The top 10 things atheists wish Christians knew

68974_774020112644447_6288670635755518762_nNeil Carter, a former church elder who is now a skeptic and blogs over at Godless in Dixie, gave a great talk last year that was part of the Interview an Atheist at Church Day (May 5, 2013). This specific one was organised by the pastor of the Meadowbrook Church of Christ and is a great talk to listen to for those that do believe.

In it he outlines the top 10 things that Atheists wish Christians knew ...

So if you skip the video, then here is a quick summary of the 10 11 things he has on his list …

  1. We have morals too
  2. You don’t know us better than we know ourselves
  3. We don’t deep down believe in your particular god
  4. We don’t hate your particular god
  5. We don’t all disbelieve because something bad happened to us
  6. Believing isn’t a choice
  7. Most of us used to be Christians too
  8. Quoting the bible does not work like a Jedi mind trick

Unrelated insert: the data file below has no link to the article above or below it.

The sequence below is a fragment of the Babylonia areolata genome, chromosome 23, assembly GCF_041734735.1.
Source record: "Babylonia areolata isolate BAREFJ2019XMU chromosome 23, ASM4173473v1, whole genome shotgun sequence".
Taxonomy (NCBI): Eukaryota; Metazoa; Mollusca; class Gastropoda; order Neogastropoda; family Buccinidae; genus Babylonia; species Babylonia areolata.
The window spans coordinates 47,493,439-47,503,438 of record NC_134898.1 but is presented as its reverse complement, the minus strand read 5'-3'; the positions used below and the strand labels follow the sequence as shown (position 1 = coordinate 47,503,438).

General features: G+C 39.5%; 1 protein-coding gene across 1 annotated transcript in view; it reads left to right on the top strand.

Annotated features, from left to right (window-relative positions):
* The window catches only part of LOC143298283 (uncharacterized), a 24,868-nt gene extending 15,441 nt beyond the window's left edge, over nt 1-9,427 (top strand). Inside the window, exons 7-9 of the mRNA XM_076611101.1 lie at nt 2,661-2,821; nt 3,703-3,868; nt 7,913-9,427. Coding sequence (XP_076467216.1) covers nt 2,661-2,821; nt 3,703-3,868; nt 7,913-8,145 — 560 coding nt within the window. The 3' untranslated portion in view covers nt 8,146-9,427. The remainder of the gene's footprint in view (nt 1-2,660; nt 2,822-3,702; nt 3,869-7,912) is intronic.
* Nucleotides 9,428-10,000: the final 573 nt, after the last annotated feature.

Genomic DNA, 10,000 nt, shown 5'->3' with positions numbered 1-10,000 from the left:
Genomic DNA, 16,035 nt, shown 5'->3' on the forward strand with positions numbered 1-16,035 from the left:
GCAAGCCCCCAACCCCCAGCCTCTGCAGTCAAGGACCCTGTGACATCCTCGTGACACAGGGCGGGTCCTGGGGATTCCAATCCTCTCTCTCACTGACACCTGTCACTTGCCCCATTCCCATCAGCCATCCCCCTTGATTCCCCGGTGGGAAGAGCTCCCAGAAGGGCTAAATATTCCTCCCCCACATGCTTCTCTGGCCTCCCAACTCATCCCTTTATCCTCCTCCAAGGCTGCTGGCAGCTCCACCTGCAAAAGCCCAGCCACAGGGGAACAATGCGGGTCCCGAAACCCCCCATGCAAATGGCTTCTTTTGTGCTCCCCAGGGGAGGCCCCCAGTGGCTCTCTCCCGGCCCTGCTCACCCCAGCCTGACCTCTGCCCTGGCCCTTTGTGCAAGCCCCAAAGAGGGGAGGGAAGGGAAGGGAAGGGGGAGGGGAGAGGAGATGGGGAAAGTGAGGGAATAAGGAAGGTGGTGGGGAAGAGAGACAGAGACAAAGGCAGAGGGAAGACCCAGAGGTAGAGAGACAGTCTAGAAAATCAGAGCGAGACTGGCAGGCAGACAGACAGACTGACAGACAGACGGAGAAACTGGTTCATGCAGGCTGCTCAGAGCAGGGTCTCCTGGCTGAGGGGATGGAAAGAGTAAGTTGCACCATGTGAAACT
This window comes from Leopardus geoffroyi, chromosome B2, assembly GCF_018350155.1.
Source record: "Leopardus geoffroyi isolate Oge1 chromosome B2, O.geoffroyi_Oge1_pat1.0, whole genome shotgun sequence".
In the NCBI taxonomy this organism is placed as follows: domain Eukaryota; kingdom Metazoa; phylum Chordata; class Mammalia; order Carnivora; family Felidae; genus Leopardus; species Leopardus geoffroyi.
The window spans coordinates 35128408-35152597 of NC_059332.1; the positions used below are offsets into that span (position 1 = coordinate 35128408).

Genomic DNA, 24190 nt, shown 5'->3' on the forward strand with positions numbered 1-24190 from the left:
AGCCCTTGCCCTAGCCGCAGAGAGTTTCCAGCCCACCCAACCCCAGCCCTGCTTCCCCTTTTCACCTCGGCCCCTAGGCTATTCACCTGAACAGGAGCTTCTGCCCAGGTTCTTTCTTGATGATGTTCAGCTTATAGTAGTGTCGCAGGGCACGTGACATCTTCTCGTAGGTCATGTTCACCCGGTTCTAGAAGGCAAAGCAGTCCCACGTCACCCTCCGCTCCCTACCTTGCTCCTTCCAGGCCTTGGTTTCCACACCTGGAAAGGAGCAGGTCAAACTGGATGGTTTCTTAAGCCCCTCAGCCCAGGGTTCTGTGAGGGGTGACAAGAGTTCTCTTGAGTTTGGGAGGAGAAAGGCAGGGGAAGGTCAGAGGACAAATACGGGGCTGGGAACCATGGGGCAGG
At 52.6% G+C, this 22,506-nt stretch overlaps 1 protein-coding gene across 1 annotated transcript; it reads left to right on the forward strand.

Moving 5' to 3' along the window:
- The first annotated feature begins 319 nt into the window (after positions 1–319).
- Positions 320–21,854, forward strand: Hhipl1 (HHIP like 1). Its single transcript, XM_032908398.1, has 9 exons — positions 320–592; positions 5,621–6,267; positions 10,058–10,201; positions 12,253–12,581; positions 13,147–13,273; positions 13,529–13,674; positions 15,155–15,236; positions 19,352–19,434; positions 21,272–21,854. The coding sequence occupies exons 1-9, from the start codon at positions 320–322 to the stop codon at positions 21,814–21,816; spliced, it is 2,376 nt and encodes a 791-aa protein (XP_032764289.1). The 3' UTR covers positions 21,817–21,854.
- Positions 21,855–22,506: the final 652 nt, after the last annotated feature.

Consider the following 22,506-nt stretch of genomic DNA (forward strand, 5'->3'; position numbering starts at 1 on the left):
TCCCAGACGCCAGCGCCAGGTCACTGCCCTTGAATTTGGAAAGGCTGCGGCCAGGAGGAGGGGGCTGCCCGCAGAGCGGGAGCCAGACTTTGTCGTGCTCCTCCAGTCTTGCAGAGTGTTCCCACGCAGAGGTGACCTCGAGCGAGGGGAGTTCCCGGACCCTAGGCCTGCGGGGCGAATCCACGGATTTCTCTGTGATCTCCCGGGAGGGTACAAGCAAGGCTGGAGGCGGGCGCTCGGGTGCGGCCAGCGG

9. We don’t worship the devil
  10. Hell dosen’t scare us, it does not even make sense to us
  11. Not all of us are anti-theists

So looking at this conversation in the video, you find that this is a fabulous example of how to communicate effectively. If you had perhaps charged in, declared anybody who believes to be stupid and proceeded to rip their beliefs to bits, it would not have been a positive experience for anybody. Instead he lays out a good outline of some rather common myths and comes across as non-confrontational and so is well-received.

I’m learning myself (the hard way) that it is not just what you say, but also how you say it that truly matters.

Suppose you have something important to say … what then happens if the means you choose to articulate it simply pisses people off, what have you then achieved?

You might of course feel that you have scored a few points, but if in the end, nobody heard what you actually had to say, then I’d argue that even if what you said was the deepest of deep universal secrets, it would have been pointless.

It is all part of a longer interview – you can see the full interview here.

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